Nightmare on Meditation Street

Or, A Meditation on Nightmares… a progress report.

It is neither a coincidence nor a sign of senility that this blog has been talking off and on about meditation for the past few weeks. This is precisely a time in world evolution that calls for personal resilience and equanimity — the kind of resilience and equanimity that skilled meditators are known for.

Last night I experienced a milestone of sorts — I spent some time in Stage 6 meditation — the “nightmare stage. But wait! I am only officially a Stage 1/ Stage 2 meditator. What is “Stage 6 meditation” and how did I end up there, if only for a half hour or so?

According to the well respected meditation guidebookThe Attention Revolution” by B. Alan Wallace PhD, Stage 6 is the stage where all your fears, nightmares, and phantasms come marching out in a vast river of mind-warping delusion, where your conscious mind can see them more clearly.

What happens here is a kind of luminously clear… free association of thoughts, mental images, memories, desires, fantasies, and emotions.

Stage 6

Here is how we recently described Stage 6 from Wallace’s “The Attention Revolution” in our recent outline of two valuable guidebooks to the 10-stage vipassana path to enlightenment:

At this stage, a wide range of deep and powerful emotions may well up, including a fear of the loss of personal identity and a feeling of hovering over an empty luminous space devoid of personhood.

Enlightenment in Discrete Stages

I am still a novice meditator in the breath meditation, where I focus on the physical sensations of the breath for approximately 30 minutes at a time. The challenge is to keep the mind from drifting onto unrelated topics — and to keep from falling asleep. Flying off into the waking nightmare world is certainly not a part of early stage (Stage 1 to Stage 3) meditation.

But even if you are not seeking out the nightmare, the nightmare may be seeking you. And if you do find yourself floating in this meditation world of waking nightmare, what should you do? The same thing you should do if you find yourself in a sleeping nightmare: step back into the “observer mode.” Just watch, but don’t attach yourself to anything.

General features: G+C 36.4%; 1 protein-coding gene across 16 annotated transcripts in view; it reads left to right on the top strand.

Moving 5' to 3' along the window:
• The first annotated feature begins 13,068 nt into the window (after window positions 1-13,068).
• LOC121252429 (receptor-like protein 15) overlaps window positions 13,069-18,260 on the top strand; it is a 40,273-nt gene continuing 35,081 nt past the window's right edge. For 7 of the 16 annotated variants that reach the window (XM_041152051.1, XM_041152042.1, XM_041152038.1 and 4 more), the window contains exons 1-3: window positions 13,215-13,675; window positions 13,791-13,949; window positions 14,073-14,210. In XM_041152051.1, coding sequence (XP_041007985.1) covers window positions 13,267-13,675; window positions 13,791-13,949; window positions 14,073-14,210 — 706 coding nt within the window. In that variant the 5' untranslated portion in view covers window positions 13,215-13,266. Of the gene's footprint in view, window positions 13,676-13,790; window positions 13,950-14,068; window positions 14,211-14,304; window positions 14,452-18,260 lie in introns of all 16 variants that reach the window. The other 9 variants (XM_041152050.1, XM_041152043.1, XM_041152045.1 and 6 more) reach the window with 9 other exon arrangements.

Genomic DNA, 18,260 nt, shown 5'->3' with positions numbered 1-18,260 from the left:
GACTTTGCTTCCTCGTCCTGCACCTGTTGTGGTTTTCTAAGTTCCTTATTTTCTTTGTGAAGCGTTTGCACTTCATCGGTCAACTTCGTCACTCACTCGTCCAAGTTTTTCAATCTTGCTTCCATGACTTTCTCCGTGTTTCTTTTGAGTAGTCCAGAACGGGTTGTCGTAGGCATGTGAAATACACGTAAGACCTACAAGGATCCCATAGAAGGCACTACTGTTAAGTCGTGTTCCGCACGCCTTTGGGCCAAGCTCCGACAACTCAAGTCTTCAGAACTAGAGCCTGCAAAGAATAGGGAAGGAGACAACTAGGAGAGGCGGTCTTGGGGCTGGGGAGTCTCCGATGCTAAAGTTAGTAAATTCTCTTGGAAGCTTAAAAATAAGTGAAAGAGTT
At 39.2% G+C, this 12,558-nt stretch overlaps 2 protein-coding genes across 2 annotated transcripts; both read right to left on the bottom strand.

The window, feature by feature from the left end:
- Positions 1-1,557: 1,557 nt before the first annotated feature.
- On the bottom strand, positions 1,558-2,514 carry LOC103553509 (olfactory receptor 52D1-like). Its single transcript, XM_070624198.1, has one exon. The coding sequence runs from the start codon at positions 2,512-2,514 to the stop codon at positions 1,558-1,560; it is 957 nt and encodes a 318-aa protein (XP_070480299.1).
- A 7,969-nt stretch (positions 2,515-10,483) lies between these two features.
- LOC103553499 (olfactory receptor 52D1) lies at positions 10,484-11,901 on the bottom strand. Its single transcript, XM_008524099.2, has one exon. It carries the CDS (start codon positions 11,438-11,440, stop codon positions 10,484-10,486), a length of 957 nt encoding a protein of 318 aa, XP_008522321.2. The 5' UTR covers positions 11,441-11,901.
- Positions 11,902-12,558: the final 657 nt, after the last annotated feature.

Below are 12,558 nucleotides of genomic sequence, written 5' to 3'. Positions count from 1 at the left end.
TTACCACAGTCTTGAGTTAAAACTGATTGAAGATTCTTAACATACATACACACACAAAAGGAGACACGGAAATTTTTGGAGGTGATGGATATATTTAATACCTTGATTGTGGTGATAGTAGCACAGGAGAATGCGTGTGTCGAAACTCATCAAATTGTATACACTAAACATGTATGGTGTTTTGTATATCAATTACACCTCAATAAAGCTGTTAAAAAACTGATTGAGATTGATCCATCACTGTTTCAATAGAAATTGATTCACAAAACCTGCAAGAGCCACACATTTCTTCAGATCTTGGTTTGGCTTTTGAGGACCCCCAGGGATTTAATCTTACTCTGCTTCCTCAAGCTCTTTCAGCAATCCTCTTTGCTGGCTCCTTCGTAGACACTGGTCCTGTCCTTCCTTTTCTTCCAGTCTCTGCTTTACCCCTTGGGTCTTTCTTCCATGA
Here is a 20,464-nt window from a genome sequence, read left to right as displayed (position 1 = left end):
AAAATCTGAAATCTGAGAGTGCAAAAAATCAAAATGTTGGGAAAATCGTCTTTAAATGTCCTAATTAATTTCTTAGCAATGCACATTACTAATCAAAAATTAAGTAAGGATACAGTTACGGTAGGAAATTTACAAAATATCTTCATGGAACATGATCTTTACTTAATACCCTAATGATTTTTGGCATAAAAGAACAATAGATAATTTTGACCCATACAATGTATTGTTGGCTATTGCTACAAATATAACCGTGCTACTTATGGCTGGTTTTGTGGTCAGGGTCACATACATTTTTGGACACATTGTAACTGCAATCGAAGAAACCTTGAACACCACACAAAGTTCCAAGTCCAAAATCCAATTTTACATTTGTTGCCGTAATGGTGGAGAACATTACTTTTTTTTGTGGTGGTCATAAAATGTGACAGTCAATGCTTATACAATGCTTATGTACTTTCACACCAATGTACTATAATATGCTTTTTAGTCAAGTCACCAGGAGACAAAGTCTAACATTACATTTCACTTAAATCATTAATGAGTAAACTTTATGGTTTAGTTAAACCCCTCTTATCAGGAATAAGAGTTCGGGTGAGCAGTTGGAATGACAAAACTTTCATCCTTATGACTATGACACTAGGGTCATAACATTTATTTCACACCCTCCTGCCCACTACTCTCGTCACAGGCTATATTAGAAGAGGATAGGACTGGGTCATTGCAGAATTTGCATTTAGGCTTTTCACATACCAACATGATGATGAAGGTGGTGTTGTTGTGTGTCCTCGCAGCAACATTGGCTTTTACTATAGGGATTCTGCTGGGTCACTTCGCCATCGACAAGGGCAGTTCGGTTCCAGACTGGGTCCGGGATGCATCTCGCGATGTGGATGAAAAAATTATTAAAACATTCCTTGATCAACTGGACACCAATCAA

During Stage 6, the mind comes to terms with a wide range of vivid emotions, memories, and other phenomena that usually remain deeply buried in the murky depths of subconsciousness. If you can carefully watch that troubled river flow through the heart of your awareness and let it pass through, you may allow some healing and energizing to occur. If you can do this over and over again for an incalculable number of times and hours, a great deal of healing and energizing should occur.

“The key is to let the knots of the psyche unravel themselves and let the extraordinary healing power of the mind be revealed on the path to a deeper sanity.”

Stage 6 — the nightmare stage — must be mastered before one can move into Stage 7 — the stage of joy and enthusiasm. Why did they set things up that way? Probably because you are more likely to hold onto your gains if you earn them in a way that leaves no doubt what you are capable of.

Which is why I am back in Stage 2 breath meditations, rather than trying to jump straight into the bliss of Stage 7 and beyond. It just wouldn’t work any other way. But there is nothing that will keep me from exploring and taking side trips every now and again . . . I won’t pretend to be more accomplished than what I can demonstrate to myself beyond all doubt.

The following audiobook provides six hours of explanation and description of the basic reasons for mindfulness meditation and how to go about it.

You Are a Mess, And You Know It. But You Hide it Well!

Almost every author and guru maintains that it is vital to get a teacher before going very far into meditation. I won’t argue with that. Even the Dalai Lama said that a person can waste a lot of time by forging ahead without a teacher — although he says a teacher is not absolutely necessary.

More advice on meditation from the Dalai Lama

BTW: What was the “nightmare stage” like? Over roughly a half hour, I watched a lot of very personal and sensitive things pass through my mind that would ordinarily upset me. The whole macabre procession through my consciousness was self-powered, effortless on my part. And reasonably vivid. But perhaps the experience did not seem vivid enough or overpowering enough to quite match the description of Stage 6 — probably more like the Stage 5 mindfulness of following the thoughts, with the thoughts being exclusively troublesome thoughts /images /memories /sensations. At least I tell myself that.

In vipassana meditation, the first 4 Stages help to strengthen the attention on “an object of meditation” while slowly deepening the broader awareness of the meditator. Having mastered those skills, the meditator is supposedly ready to move deeper into observing the actual workings of his own “mind system.” I have a long way to go.

Remember: Just as the muscles have a lot of knots that must be unraveled before they can function smoothly and with minimal pain, so does the mind have a lot of knots that need unraveling. The times we are living in are times that create a lot of severe mental and emotional knots very rapidly. We are either going to have to learn to meditate very fast to keep up with untying all of these knots, or we will need to learn an even better path to unraveling these troublesome impediments to peace and happiness.

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